Postoperative bleeding in cardiac surgery: the role of tranexamic acid in patients homozygous for the 5G polymorphism of the plasminogen activator inhibitor-1 gene.
ABSTRACT Plasminogen activator inhibitor 1 (PAI-1) attenuates the conversion of plasminogen to plasmin. Polymorphisms of the PAI-1 gene are associated with varying PAI-1 levels and risk of prothrombotic events in nonsurgical patients. The purpose of this study, a secondary analysis of a clinical trial, was to investigate whether PAI-1 genotype affects the efficacy of tranexamic acid (TA) in reducing postoperative chest tube blood loss of patients undergoing cardiopulmonary bypass.
Fifty patients were classified according to PAI-1 genotype (4G/4G, 4G/5G, or 5G/5G). Twenty-four received 2 g TA before and after cardiopulmonary bypass, whereas 26 received placebo. The authors recorded data related to coagulation, fibrinolysis, and bleeding before surgery, at admission to the intensive care unit (0 h), and 4 and 24 h later.
In patients not receiving TA, those with the 5G/5G genotype had significantly higher chest tube blood loss and transfusion requirements compared with patients with the other genotypes at all time points. Patients with the 5G/5G genotype receiving TA showed significantly lower blood loss compared with the placebo group. There were no significant differences in blood loss or transfusion requirements between patients with the 4G/4G genotype when TA was used.
Plasminogen activator inhibitor-1 5G/5G homozygotes who did not receive TA showed significantly greater postoperative bleeding than patients with other PAI-1 genotypes. 5G/5G homozygotes who received TA showed the greatest blood-sparing benefit.
- SourceAvailable from: John BoylanAnesthesiology 08/2002; 97(1):215-52. · 5.16 Impact Factor
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ABSTRACT: Although the association between massive perioperative blood loss (MBL) and adverse outcomes is well recognized, it is unclear whether MBL is an independent risk factor or, instead, simply a marker for other adverse events or severity of illness. The objective of this cohort study was to quantify the independent association of MBL in cardiac surgery with all-cause in-hospital mortality. Data were prospectively collected on consecutive patients who underwent cardiac surgery with cardiopulmonary bypass at a quaternary-care academic center from 1999 to 2003. The number of red blood cell (RBC) units transfused within 1 day of surgery was used as a surrogate measure of perioperative blood loss. Receiver-operating characteristic curve analyses were employed to identify the most appropriate cutoff for defining MBL. The independent association of MBL with mortality was determined with multivariable logistic regression analyses. Bootstrapping and sensitivity analyses were used to confirm the validity of the results. MBL was defined as receiving at least 5 units of RBCs within 1 day of surgery. Of 9215 patients analyzed, 1.8 percent (n = 169) died and 9.7 percent (n = 890) had MBL. After adjusting for multiple potential confounders (including perioperative adverse events), MBL was associated with an 8.1-fold (95% confidence interval, 3.9-17.0) increase in the odds of death. This risk estimate was stable across different modeling conditions as well as in bootstrap sampling. MBL after cardiac surgery has a strong, independent association with in-hospital mortality.Transfusion 11/2004; 44(10):1453-62. · 3.53 Impact Factor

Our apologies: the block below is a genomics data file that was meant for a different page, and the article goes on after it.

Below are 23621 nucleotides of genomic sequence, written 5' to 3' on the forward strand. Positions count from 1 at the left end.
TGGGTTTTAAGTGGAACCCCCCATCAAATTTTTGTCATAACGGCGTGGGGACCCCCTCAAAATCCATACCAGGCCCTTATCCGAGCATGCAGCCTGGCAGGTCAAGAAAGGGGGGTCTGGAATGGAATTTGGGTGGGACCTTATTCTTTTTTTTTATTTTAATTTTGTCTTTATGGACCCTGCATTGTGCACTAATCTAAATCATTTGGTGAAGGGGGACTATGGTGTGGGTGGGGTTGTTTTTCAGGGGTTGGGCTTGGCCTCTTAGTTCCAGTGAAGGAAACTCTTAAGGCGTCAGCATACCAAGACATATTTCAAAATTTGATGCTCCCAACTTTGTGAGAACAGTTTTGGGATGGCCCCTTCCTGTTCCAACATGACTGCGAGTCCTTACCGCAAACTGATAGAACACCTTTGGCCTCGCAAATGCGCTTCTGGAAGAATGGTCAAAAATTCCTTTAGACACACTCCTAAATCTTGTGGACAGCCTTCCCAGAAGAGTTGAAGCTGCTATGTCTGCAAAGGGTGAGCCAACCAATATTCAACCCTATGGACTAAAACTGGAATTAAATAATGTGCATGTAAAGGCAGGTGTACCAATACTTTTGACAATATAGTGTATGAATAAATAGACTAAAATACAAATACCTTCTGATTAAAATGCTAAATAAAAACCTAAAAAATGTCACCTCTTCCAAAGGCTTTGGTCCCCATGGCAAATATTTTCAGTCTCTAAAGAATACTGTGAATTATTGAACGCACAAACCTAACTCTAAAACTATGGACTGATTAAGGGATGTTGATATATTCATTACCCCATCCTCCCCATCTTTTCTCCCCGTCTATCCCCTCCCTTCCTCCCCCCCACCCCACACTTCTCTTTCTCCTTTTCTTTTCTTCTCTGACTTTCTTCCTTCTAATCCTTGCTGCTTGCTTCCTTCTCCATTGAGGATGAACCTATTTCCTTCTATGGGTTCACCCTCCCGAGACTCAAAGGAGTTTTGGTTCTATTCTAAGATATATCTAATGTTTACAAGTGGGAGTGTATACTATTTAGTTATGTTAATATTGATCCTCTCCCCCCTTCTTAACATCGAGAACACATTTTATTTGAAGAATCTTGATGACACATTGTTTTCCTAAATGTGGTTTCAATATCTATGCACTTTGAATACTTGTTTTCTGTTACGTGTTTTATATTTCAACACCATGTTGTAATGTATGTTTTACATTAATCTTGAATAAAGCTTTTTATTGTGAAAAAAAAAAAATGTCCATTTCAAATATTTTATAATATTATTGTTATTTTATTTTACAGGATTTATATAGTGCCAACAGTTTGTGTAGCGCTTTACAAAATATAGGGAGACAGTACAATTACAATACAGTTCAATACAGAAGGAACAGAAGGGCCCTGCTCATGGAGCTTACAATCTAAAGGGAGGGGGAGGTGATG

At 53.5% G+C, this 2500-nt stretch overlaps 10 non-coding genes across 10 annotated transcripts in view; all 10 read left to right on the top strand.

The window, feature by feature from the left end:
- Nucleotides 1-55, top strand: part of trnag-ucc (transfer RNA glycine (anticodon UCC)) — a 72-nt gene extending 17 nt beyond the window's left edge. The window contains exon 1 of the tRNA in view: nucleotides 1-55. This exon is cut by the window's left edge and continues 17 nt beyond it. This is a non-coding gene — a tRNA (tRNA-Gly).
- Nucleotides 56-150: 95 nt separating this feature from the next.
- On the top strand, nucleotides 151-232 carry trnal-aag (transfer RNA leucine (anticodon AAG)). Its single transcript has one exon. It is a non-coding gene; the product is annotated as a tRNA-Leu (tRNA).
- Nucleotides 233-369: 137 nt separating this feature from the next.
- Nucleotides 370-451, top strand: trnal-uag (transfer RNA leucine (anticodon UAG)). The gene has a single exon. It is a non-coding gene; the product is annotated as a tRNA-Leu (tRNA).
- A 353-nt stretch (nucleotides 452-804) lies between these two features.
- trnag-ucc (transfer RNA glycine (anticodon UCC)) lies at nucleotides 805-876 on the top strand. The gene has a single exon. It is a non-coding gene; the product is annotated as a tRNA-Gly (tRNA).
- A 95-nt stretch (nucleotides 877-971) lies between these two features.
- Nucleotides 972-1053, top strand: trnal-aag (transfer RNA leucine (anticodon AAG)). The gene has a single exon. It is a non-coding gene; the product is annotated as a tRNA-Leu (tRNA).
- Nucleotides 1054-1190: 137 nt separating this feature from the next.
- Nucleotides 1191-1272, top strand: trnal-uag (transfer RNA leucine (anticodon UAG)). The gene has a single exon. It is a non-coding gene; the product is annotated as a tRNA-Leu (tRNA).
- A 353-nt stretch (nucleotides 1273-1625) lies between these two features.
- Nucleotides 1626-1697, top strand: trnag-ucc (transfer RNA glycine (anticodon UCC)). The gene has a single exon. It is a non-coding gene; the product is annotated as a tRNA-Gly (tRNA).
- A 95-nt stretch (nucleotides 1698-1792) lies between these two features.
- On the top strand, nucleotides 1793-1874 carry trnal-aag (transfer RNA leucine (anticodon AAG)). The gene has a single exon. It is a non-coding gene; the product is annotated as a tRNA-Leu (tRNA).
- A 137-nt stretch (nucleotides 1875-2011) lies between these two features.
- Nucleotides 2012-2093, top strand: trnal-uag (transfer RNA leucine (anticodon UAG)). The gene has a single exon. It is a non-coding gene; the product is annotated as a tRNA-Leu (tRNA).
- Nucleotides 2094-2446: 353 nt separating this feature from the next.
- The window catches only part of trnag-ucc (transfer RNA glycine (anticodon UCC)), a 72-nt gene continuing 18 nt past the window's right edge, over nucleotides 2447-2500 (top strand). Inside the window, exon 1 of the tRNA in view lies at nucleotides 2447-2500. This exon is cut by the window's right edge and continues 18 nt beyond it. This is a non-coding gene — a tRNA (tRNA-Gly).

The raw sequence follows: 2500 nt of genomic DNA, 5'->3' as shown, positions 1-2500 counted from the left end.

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ABSTRACT: Aprotinin has been shown to be effective in reducing peri-operative blood loss and the need for re-operation due to continued bleeding in cardiac surgery. The lysine analogues tranexamic acid (TXA) and epsilon aminocaproic acid (EACA) are cheaper, but it is not known if they are as effective as aprotinin. Studies were identified by searching electronic databases and bibliographies of published articles. Data from head-to-head trials were pooled using a conventional (Cochrane) meta-analytic approach and a Bayesian approach which estimated the posterior probability of TXA and EACA being equivalent to aprotinin; we used as a non-inferiority boundary a 20% increase in the rates of transfusion or re-operation because of bleeding. Peri-operative blood loss was significantly greater with TXA and EACA than with aprotinin: weighted mean differences were 106 mls (95% CI 37 to 227 mls) and 185 mls (95% CI 134 to 235 mls) respectively. The pooled relative risks (RR) of receiving an allogeneic red blood cell (RBC) transfusion with TXA and EACA, compared with aprotinin, were 1.08 (95% CI 0.88 to 1.32) and 1.14 (95% CI 0.84 to 1.55) respectively. The equivalent Bayesian posterior mean relative risks were 1.15 (95% Bayesian Credible Interval [BCI] 0.90 to 1.68) and 1.21 (95% BCI 0.79 to 1.82) respectively. For transfusion, using a 20% non-inferiority boundary, the posterior probabilities of TXA and EACA being non-inferior to aprotinin were 0.82 and 0.76 respectively. For re-operation the Cochrane RR for TXA vs. aprotinin was 0.98 (95% CI 0.51 to 1.88), compared with a posterior mean Bayesian RR of 0.63 (95% BCI 0.16 to 1.46). The posterior probability of TXA being non-inferior to aprotinin was 0.92, but this was sensitive to the inclusion of one small trial. The available data are conflicting regarding the equivalence of lysine analogues and aprotinin in reducing peri-operative bleeding, transfusion and the need for re-operation. Decisions are sensitive to the choice of clinical outcome and non-inferiority boundary. The data are an uncertain basis for replacing aprotinin with the cheaper lysine analogues in clinical practice. Progress has been hampered by small trials and failure to study clinically relevant outcomes.BMC Cardiovascular Disorders 02/2005; 5:19. · 1.46 Impact Factor